As part of the next long-term EU budget and the Horizon Europe programme, (2021-2027), the EC has proposed the Digital Europe initiative: a €9.2 billion programme focused on building the strategic digital capacities of the EU and on facilitating the wide deployment of digital technologies, to be used by Europe’s citizens and businesses.


The Digital Europe programme is addressed to strengthening Europe’s position as a global digital reference, focused on people and their wellbeing. According to the EC, the digital transition should work for all, putting people first and opening new opportunities for business. It will be based on three main complementary pillars to ensure that Europe seizes the opportunity and gives its citizens, businesses and governments control over digital transformation:

  1. Technology that works for the people

A true digital transformation must start from European citizens and businesses trusting that their applications and products are secure. The more interconnected we are, the more we are vulnerable to malicious cyber activity. Feeling safe and secure is not just a question of cybersecurity. Citizens need to be able to trust the technology itself, as well as the way in which it is used. This is particularly important when it comes to the issue of artificial intelligence.


Key actions

  • White Paper on Artificial Intelligence setting out options for a legislative framework for trustworthy AI, with a follow-up on safety, liability, fundamental rights and data (Q4 2020).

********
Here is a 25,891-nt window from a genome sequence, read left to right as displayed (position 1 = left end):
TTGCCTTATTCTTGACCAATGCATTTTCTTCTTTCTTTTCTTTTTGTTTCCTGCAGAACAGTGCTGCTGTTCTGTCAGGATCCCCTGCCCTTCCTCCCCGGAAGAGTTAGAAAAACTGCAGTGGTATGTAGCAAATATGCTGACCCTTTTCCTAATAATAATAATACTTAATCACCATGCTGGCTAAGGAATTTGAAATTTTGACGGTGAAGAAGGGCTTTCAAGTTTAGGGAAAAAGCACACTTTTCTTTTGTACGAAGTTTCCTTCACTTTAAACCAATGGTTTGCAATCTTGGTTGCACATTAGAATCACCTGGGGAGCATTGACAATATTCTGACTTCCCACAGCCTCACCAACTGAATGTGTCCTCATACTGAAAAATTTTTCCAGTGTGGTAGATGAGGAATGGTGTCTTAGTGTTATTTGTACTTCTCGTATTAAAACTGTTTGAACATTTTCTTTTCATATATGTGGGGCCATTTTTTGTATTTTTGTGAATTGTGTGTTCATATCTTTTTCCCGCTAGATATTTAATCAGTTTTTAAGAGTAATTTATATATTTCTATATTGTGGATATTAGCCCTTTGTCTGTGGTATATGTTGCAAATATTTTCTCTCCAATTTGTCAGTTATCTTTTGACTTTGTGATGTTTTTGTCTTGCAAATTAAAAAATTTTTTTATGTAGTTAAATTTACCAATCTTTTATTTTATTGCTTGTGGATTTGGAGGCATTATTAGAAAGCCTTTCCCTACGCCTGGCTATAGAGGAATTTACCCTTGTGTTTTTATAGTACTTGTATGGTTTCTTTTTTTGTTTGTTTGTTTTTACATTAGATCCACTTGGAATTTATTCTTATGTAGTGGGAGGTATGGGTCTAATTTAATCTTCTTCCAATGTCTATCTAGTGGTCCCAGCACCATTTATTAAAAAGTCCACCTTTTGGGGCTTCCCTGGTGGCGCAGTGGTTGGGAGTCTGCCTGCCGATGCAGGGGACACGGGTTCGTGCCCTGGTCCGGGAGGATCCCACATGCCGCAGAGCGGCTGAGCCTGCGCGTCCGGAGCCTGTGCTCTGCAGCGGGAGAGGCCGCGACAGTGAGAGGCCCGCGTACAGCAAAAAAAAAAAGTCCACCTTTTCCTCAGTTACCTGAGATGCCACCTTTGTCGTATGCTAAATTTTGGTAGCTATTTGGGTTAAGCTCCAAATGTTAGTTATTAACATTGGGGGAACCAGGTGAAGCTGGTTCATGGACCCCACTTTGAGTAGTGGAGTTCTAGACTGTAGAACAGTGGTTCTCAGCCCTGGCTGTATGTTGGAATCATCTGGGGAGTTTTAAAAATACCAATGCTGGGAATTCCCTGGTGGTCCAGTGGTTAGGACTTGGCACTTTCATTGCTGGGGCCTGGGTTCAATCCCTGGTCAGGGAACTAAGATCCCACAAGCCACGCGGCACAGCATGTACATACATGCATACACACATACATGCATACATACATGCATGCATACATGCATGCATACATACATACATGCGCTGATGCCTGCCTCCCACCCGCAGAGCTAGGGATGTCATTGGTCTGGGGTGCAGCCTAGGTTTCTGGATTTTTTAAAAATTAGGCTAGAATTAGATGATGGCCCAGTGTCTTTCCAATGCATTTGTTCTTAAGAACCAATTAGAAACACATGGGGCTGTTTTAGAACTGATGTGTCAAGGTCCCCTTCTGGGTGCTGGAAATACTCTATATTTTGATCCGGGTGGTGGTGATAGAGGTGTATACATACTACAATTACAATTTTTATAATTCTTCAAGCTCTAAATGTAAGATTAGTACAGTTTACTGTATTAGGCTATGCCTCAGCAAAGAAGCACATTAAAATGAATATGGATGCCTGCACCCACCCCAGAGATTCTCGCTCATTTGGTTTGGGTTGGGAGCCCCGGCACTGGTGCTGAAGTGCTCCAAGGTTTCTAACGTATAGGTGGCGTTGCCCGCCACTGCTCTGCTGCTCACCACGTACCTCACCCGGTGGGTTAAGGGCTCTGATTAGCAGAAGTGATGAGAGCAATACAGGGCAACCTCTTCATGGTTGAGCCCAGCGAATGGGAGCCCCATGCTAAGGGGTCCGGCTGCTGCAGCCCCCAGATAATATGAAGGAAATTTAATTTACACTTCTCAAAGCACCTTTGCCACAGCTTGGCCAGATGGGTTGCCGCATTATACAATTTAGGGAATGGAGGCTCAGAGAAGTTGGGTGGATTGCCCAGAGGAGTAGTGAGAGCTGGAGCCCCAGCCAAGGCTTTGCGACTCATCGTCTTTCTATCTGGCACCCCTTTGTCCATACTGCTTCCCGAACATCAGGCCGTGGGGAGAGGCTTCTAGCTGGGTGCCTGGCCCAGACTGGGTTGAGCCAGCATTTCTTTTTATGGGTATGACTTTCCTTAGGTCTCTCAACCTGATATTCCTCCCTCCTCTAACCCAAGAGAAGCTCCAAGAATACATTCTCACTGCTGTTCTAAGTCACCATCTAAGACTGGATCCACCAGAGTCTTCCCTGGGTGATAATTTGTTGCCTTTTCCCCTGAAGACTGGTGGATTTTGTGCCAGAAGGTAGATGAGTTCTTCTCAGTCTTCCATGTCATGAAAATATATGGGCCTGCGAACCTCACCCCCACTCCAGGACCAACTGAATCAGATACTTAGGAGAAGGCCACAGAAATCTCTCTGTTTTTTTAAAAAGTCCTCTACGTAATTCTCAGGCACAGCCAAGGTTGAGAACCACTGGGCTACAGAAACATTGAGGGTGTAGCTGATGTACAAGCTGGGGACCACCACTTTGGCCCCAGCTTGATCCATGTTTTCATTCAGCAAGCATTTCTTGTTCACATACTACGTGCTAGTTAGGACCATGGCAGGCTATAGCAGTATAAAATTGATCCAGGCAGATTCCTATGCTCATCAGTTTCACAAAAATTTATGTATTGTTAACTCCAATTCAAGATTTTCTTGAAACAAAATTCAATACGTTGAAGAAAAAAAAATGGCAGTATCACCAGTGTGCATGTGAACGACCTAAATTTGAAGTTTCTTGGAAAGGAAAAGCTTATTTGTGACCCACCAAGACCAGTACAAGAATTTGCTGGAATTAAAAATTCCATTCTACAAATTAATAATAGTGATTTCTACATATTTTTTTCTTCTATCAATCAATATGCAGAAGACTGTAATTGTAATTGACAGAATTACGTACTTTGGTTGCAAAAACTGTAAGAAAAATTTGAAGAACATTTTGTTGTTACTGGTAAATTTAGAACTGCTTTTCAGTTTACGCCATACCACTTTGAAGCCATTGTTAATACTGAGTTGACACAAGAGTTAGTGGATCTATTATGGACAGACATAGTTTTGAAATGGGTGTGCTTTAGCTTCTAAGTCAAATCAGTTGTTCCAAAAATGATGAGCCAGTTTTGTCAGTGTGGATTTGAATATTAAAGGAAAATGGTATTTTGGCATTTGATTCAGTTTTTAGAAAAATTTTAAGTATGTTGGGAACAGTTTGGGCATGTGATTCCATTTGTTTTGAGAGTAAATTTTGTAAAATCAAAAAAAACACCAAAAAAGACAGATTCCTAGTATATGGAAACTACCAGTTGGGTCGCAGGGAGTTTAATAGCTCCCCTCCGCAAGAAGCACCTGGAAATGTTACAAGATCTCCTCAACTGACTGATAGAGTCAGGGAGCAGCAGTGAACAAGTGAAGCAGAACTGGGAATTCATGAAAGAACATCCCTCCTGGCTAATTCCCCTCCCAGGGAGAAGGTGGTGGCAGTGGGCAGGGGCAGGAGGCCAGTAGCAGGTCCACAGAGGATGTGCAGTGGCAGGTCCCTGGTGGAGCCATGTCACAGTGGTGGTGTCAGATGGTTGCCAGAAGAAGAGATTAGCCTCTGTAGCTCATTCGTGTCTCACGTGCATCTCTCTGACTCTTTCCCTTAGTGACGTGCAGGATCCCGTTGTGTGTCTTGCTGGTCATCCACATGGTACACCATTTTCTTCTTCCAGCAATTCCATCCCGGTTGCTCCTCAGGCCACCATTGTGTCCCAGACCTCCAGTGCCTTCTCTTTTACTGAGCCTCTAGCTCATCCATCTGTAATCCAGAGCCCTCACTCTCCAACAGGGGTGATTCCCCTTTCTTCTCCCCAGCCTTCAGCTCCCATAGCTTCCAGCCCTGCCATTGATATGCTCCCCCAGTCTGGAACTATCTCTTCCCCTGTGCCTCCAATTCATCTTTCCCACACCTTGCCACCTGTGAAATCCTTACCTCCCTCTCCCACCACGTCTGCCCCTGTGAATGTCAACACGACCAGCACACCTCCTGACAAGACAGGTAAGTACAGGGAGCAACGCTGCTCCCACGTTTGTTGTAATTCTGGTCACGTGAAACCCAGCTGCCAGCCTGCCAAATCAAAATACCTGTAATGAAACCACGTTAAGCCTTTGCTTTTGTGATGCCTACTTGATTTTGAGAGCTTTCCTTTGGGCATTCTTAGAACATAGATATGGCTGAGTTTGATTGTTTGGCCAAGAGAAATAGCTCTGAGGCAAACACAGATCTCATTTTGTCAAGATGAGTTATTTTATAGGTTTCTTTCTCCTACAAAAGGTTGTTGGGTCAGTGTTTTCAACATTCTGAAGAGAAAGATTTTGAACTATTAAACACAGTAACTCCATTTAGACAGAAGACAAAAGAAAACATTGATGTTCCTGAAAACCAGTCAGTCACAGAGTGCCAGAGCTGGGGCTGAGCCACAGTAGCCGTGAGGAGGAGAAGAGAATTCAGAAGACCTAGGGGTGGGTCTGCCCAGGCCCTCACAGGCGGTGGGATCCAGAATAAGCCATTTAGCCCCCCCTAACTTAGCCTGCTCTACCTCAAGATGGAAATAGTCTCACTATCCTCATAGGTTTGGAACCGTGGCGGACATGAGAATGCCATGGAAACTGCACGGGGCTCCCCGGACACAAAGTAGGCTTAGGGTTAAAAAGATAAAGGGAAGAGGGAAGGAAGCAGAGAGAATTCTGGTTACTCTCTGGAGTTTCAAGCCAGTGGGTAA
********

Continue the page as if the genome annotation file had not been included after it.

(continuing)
• Building and deploying cutting-edge joint digital capacities in the areas of AI, cyber, superand quantum computing, quantum communication and blockchain. European Strategies on Quantum and blockchain (Q2 2020) as well as a revised EuroHPC Regulation11 on supercomputing.
  • Accelerating investments in Europe’s Gigabit connectivity, through a revision of the Broadband Cost Reduction Directive12, an updated Action Plan on 5G and 6G, a new Radio Spectrum Policy Programme (2021). 5G corridors for connected and automated mobility, including railway corridors, will be rolled out (2021-2030) (2021-2023).
  • A European cybersecurity strategy, including the establishment of a joint Cybersecurity Unit, a Review of the Security of Network and Information Systems (NIS) Directive13 and giving a push to the single market for cybersecurity.
  • A Digital Education Action Plan to boost digital literacy and competences at all levels of education (Q2 2020).
  • A reinforced Skills Agenda to strengthen digital skills throughout society and a reinforced Youth Guarantee to put a strong focus on digital skills in early career transitions (Q2 2020).
  • Initiative to improve labor conditions of platform workers (2021).
  • A reinforced EU governments interoperability strategy to ensure coordination and common standards for secure and borderless public sector data flows and services. (2021)



  1. A fair and competitive digital economy